Quantson On National Security
Mr Kofi Bentum Quantson A former National Security Coordinator, Mr Kofi Bentum Quantson, has underscored the need for security agencies and the government to take steps to control threats of violence in the run-up to the December general election before they degenerate into crisis.
According to him, it was important to realise from a security standpoint that currently the state of national cohesion was not enviable hence the need for an urgent proactive action.
The former security chief was speaking at a workshop organised by the Institute of Economic Affairs (IEA), to consolidate multiparty democracy to ensure free and peaceful elections in December in a presentation entitled: “An audit of election-related violence and its threat to democracy: The Way Forward.”
The workshop also sensitised the security services to their responsibilities during the electioneering period. It was aimed at educating the participants on the various electoral laws and codes to ensure that the citizenry and the security services were fully aware of the range of election-related offences and what constituted public disorder.
The former security capo observed that a little excursion into 2008 would “educate us that most of the negative factors that nearly pushed the nation into doom have persisted since December, 2008.”
“Actually, some have assumed even more dangerous proportions. It should be recalled that in the run-up to 2008, the nation did not experience the level of the senseless violence currently associated with voter registration.”
He said taking into consideration factors including the persistent acrimonious relationship between the New Patriotic Party (NPP) and the National Democratic Congress (NDC), aggravated by the crude intrusion of tribal politics, the continued stubborn phenomenon of media recklessness and the wild provocative inflammatory utterances of politicians, the law enforcement and oversight institutions would have to make serious efforts to ensure free, fair and violent-free elections in December.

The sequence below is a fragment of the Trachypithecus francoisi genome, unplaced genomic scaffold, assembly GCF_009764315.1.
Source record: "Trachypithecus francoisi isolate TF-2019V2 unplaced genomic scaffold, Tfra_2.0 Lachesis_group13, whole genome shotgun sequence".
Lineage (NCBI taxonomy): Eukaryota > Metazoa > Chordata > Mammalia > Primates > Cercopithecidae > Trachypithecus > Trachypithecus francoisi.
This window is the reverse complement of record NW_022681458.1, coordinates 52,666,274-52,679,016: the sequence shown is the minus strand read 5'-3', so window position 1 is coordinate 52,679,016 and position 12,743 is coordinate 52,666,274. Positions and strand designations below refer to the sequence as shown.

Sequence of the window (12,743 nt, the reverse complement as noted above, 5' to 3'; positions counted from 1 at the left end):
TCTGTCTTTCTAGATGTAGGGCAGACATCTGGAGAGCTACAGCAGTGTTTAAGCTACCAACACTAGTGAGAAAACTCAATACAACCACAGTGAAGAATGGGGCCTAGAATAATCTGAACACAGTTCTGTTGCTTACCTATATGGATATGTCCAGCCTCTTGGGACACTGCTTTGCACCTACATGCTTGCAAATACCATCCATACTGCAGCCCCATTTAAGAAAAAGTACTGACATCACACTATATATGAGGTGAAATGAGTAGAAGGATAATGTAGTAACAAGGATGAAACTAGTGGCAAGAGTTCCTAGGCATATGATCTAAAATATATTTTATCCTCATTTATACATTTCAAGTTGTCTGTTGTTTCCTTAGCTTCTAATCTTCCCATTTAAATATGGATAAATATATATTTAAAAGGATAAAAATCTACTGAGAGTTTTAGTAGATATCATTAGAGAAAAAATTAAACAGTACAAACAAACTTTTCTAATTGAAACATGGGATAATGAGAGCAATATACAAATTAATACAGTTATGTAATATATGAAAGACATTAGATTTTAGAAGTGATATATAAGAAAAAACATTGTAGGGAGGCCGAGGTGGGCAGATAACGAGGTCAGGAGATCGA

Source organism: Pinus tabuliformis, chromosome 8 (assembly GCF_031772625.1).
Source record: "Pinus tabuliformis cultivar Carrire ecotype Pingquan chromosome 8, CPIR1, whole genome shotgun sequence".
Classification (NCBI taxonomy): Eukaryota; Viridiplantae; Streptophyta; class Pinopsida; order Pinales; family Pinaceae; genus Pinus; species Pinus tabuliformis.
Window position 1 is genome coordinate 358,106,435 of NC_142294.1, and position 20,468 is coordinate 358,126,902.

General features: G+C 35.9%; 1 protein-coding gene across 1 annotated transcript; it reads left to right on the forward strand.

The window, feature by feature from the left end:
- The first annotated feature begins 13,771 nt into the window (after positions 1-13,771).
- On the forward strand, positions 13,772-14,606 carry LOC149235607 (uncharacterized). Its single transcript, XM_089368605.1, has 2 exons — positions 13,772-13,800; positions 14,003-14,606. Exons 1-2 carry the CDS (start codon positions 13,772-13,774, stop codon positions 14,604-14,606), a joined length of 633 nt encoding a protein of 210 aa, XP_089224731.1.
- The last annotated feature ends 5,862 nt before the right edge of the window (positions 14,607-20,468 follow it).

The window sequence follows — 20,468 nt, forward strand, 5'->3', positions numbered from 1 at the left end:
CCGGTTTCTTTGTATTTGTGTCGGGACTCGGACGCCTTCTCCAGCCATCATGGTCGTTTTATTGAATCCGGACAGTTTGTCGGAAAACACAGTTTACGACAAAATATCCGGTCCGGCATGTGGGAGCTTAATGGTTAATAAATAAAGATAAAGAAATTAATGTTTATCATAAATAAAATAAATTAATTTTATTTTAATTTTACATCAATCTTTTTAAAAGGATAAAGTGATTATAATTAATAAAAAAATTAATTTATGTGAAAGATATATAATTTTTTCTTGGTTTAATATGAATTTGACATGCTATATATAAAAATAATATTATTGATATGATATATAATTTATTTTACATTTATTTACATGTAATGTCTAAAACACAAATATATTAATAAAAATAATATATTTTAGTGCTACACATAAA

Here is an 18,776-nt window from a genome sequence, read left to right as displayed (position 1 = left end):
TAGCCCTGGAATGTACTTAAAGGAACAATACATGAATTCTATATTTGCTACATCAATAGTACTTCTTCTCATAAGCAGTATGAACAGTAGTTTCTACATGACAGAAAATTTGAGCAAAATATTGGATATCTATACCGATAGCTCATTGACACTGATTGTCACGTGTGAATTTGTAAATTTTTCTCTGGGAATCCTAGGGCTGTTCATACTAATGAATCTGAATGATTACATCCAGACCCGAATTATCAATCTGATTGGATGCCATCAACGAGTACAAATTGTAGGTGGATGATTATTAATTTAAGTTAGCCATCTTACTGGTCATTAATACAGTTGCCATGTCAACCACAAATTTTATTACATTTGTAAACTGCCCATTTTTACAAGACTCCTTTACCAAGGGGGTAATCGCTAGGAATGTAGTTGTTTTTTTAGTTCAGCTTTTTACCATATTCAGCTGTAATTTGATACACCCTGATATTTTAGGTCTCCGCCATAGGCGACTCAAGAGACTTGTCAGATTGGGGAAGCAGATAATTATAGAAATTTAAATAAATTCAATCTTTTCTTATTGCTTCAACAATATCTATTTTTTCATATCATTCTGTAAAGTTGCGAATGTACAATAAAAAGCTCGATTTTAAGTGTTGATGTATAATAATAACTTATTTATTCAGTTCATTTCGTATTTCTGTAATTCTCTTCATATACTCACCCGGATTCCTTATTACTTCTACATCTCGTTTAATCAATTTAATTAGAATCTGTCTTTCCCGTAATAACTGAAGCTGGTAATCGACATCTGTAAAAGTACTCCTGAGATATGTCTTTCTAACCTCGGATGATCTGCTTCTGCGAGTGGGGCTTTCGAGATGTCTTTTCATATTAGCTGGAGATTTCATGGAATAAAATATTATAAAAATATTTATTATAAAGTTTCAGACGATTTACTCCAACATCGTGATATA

Casting his mind back again to 2008, he said, “I do not recall anybody pulling a gun and no streets were paraded by instigated youth bearing offensive weapons itching to confront not only their political opponents, but the law itself; and no chief beat a gong-gong to warn people of northern extraction not to register in his jurisdiction. All these and worse are happening today.”
The fierce quest for power has created uncertainty and unrest in some parts of the country as it braces itself for the 2012 elections with the biometric registration in progress.
In less than a month, several cases of violence and misunderstanding have been recorded over who qualifies to register where and who does not.
Challenges concerning the registration process has been many — reports of alleged registration of minors, the prevention of people from registering; political parties allegedly bussing supporters to different polling centres ostensibly to register; the use of machomen to intimidate members of opposing parties from registering and accusations against the police for failing to handle registration malpractices and other offences.
These are all aberrations of the electoral process whose outcome analysts have predicted could lead the nation into confusion, acrimony and bloodshed.
At the heart of the confusion characterising the process had been the definition of ordinarily resident which determines where a person can register.
With the registration process being overshadowed by reported cases of pockets of violence, many have expressed great concern about the role of the security services.
In that regard, Mr Quantson noted that election violence, like all other aspects of conflicts, did not pop suddenly.